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Tens of thousands of civilians are anxiously waiting to leave eastern Aleppo after a new deal was reached between rebel fighters and the Syrian regime.
Al-Farouq Abu Bakr, a rebel negotiator based in eastern Aleppo, told Al Jazeera that the deal, brokered late on Saturday, would allow for the transfer of tens of thousands of Syrians from besieged areas across the country.
The deal come days after the Syrian government claimed victory in Aleppo, which had been partly under rebel control since 2012.
“An agreement was reached to evacuate pro-regime loyalists from the [Shia majority] towns of Fua and Kefraya in Idlib province. This will allow evacuations from east Aleppo to resume within the next few hours,” Bakr said.
“A number of civilians will also be evacuated from the besieged cities of Madaya and Zabadani as part of the deal. In the next few hours, we will see the agreement taking effect.”
According to the UN, more than four million people live in besieged or hard-to-reach areas in Syria, with limited or no access to food or medical supplies.
A correspondent for Syrian state TV said on Saturday that the main condition for the Aleppo evacuation to resume was for residents of Fua and Kefraya to be allowed to leave.
The evacuation of eastern Aleppo was suspended on Friday after rebels and government forces accused each other of violating an earlier deal.
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Mohammed Shakiel Shabir, an aid worker based in rebel-held Idlib province, said approximately 100 coaches were being prepared to collect the civilians from Khan al-Asl, a suburb of Aleppo city.
“We are taking several ambulances, food and medicines and approximately 100 coaches to Khan al-Asl,” he told Al Jazeera.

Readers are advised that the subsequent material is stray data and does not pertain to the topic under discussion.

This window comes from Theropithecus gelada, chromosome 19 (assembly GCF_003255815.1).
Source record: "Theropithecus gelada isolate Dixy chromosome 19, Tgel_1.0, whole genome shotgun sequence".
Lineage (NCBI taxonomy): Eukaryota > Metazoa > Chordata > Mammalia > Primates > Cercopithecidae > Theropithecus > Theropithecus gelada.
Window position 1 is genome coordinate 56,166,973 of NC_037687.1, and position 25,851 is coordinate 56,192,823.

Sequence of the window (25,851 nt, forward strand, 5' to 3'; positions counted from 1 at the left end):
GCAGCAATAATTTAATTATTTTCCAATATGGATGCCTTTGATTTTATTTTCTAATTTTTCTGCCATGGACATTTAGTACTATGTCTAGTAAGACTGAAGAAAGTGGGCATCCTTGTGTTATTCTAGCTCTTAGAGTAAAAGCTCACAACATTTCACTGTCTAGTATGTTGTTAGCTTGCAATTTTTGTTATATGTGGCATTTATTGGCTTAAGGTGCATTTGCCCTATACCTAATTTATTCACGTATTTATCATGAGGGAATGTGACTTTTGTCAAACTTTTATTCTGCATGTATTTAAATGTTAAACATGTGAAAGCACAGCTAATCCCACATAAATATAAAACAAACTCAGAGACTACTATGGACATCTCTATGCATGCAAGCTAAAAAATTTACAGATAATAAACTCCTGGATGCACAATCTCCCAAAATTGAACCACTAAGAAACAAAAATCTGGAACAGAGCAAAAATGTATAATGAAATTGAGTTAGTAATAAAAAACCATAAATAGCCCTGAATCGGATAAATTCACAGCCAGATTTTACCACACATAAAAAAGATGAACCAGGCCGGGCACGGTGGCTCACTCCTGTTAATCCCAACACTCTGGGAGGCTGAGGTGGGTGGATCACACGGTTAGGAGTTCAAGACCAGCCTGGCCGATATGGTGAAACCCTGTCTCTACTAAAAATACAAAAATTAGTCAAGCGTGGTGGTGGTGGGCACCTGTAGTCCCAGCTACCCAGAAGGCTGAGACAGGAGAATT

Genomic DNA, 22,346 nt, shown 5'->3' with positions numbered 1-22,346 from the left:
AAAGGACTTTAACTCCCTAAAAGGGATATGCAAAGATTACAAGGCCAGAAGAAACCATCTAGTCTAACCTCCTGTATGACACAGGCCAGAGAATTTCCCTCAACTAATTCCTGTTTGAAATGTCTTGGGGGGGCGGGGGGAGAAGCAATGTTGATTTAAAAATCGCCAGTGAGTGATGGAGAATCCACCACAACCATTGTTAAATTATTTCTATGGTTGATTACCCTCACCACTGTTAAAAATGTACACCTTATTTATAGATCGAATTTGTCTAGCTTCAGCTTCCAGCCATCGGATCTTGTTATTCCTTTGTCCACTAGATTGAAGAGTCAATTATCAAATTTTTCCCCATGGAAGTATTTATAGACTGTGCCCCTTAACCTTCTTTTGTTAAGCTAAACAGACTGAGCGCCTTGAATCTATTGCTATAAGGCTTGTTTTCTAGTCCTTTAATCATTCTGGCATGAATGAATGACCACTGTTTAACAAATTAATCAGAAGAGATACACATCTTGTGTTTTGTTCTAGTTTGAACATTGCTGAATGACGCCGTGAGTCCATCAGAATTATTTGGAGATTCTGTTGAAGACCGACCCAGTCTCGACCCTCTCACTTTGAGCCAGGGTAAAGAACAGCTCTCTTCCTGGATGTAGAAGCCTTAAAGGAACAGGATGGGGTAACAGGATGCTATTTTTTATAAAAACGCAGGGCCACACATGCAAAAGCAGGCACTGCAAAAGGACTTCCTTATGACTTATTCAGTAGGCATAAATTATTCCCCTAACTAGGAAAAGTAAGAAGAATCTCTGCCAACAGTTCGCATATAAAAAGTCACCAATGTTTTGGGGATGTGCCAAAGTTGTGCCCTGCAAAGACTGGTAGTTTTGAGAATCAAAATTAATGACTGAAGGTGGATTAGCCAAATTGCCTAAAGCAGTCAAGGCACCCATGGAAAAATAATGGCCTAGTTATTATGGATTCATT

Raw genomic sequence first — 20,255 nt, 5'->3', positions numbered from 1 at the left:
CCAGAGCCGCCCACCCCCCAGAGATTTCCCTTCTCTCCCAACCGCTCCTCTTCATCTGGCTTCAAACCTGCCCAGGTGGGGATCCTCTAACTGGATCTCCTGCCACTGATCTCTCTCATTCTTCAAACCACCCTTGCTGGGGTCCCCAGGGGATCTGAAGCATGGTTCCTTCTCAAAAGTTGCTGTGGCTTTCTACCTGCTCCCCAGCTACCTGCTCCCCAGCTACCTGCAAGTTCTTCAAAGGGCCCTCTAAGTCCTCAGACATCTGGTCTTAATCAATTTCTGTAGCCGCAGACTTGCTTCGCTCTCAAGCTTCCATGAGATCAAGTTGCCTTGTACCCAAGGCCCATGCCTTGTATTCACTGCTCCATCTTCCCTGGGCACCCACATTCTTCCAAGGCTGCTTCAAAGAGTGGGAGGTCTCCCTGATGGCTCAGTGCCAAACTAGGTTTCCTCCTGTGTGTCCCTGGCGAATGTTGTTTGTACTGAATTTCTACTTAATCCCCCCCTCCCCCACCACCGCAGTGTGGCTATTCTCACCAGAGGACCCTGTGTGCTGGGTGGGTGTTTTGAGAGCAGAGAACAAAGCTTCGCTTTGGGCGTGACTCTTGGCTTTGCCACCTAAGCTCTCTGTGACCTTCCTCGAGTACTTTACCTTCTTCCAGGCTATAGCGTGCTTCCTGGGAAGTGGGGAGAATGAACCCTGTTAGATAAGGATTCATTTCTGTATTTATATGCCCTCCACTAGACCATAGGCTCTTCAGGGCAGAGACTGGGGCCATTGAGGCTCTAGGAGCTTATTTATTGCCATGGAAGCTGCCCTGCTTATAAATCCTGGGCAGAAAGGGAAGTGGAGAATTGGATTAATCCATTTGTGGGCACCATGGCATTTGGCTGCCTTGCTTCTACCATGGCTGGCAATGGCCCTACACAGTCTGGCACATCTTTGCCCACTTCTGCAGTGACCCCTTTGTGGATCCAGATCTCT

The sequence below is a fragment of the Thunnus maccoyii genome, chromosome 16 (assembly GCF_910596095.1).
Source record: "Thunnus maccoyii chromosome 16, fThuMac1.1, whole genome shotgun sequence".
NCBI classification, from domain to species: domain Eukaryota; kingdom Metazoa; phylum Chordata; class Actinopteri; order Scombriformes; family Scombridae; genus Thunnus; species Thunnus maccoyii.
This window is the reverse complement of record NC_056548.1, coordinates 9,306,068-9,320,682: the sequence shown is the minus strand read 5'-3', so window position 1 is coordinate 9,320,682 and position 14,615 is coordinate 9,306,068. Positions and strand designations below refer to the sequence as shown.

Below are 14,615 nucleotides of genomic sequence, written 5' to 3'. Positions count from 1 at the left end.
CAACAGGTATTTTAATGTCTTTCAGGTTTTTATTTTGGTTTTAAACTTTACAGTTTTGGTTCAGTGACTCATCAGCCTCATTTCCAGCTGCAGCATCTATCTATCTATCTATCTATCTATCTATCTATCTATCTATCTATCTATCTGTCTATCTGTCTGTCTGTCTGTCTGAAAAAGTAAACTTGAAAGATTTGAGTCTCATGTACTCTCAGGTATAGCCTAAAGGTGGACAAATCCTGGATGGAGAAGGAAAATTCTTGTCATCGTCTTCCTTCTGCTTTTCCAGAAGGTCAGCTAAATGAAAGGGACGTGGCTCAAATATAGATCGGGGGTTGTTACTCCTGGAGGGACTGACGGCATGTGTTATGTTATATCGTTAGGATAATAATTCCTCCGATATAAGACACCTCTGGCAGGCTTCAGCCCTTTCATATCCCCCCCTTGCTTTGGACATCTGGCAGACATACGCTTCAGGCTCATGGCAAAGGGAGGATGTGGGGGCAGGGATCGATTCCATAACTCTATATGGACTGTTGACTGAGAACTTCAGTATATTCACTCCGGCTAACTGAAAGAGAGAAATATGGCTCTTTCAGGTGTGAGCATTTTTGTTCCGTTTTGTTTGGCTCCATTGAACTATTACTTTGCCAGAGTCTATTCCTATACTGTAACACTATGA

“Each coach can transport around 40 people so [God willing] we will be transferring thousands to safety.”
Reports differ on how many people remain in eastern Aleppo, with numbers ranging from 15,000 to 40,000 civilians, along with an estimated 6,000 fighters.
Al Jazeera’s Amro Halabi, reporting from eastern Aleppo, said tens of thousands of people were still trapped inside opposition-controlled areas and were too scared to leave the besieged districts.
“Now, the people are afraid and they are running away from the meeting point where they were supposed to gather in order to take the buses out of the besieged east Aleppo districts. They are in a state of horror and shock,” he said.
The UN Security Council is to expected to discuss the possible deployment of observers to Aleppo later on Sunday and vote on a resolution demanding immediate and unconditional access for UN staff to ensure the delivery of humanitarian aid.
According to several UN delegations on Twitter, the Council will meet for a special session at 12:00GMT on a French-drafted resolution.
The draft resolution, obtained by The Associated Press, calls on Secretary-General Ban Ki-moon to immediately redeploy UN staff already on the ground to carry out “neutral monitoring” and “direct observation and to report on evacuations.”
It stresses that evacuations of civilians “must be voluntary and to destinations of their choice”.
Vitaly Churkin, Russia’s UN Ambassador, said on Friday he would examine the draft but was skeptical that monitors could be deployed quickly.
Aleppo, Syria’s second largest city and once a key cultural and economic hub, has been divided between government forces and rebels since 2012.
The evacuation agreements came a month after the Syrian government and allied militias launched a military offensive to retake the entire city. Syrian President Bashar al-Assad has hailed the operation as a victory.
The Syrian conflict started as a largely unarmed uprising against Assad’s rule in March 2011. It has since morphed into a full-scale civil war that has left hundreds of thousands dead and more than half of the country’s prewar population displaced inside and outside of Syria.